The thing you have to remember, though, is that Facebook’s algorithm is designed to get you the most conversions at the lowest average cost overall – not the lowest average cost for each placement.
This means that Facebook takes into consideration all available opportunities across all placements and chooses the least-expensive ones without regard for what the average CAC will be for each placement.
So, let’s say you have 11 opportunities to show your ad on these three platforms, with a budget of $36.
- 3 opportunities on Facebook
- 3 opportunities on Instagram
- 5 opportunities on Audience Network
Now let’s break down the cost of each opportunity (y-axis):
- Facebook – $4
- Instagram – $6
- 3 Audience Network opportunities – $2
- 2 Audience network opportunities – $8
Note: A circle around these icons means the ad was shown in that placement and generated a conversion.
What would happen?
If you’d chosen automatic placements, you’d later see in Ads Manager that Facebook placements have an average CAC of $4, Instagram placements have an average CAC of $6 and Audience Network placements have an average CAC of $2.
So essentially, you’d get 9 conversions for $36 at an average CAC of $4 each.
When looking at the performance, some of you would probably turn off the Instagram placement since it was the most expensive one ($6).
You would think you have an opportunity on other placements such as Facebook or Audience Network, but here’s what would really happen:
So in this situation, if you’d choose to turn off the Instagram placements, Facebook placements would have an average CAC of $4. There’d be no Instagram placements and Audience Network placements would have an average CAC of $4.40. So in total, you’d only get 8 conversions for $34 at $4.25 each overall.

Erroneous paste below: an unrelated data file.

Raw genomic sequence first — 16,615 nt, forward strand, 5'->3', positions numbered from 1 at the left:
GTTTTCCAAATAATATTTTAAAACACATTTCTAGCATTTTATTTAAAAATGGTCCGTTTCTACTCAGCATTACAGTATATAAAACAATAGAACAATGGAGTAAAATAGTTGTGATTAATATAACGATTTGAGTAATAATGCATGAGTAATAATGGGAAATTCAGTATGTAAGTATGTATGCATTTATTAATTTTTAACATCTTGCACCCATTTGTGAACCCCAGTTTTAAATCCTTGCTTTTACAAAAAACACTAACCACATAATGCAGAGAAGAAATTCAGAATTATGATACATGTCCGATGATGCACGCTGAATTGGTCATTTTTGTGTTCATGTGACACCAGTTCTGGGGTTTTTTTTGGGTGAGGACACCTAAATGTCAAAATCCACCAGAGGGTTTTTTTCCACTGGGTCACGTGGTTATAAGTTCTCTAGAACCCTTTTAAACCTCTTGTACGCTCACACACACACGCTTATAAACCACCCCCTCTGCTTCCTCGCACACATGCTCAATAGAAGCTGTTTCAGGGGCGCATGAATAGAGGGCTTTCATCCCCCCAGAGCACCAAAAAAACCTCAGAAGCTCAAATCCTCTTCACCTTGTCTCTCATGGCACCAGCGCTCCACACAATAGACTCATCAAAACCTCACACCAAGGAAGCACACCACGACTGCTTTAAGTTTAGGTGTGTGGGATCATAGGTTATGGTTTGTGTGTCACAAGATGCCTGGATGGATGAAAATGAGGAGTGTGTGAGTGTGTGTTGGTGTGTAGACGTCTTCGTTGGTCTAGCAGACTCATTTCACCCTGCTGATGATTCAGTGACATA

This would result in a less efficient spend of your budget than in the first example, where you used all possible placements, and got 9 conversions with an average CAC of $4 each.
Even though we were pretty confident that using automatic placements would result in better performance, we still decided to test it out to confirm our hypothesis. The goal of the test was to see if using automatic placements would result in lower CAC (customer acquisition cost) and CPC (cost per click).
With the test completed, we’ve seen that using automatic placements was the clear winner. The CAC decreased by 50%, while CPC decreased by 150%.
In another similar test, we’ve seen that Instagram performs better than Facebook, but only when combined with automatic placements. This really proves that the broadness of the placements allows the algorithm to place ads where the estimated conversion rate will be highest and the CAC lowest.
But regardless of our results, we definitely encourage you to test it out yourself and let the performance decide.
Analyzing the performance of placements
If you’re curious to see how individual placements performed, you can easily check it in your Ads Manager. In the right upper corner, click Breakdown – by delivery → placements.
From that point, you’ll see all of your data for each placement that was running in your ad set.
Wrapping it up
Facebook gives you a ton of different placement options, but the key is to understand how Facebook’s algorithm works so that you can tailor your strategy to work alongside it.
If you’re interested in learning more about Facebook ads and ad strategies, check out our blog or subscribe to our newsletter. If you should have any questions, feel free to contact us at [email protected], we are always happy to help and discuss the possibilities for your business’ growth.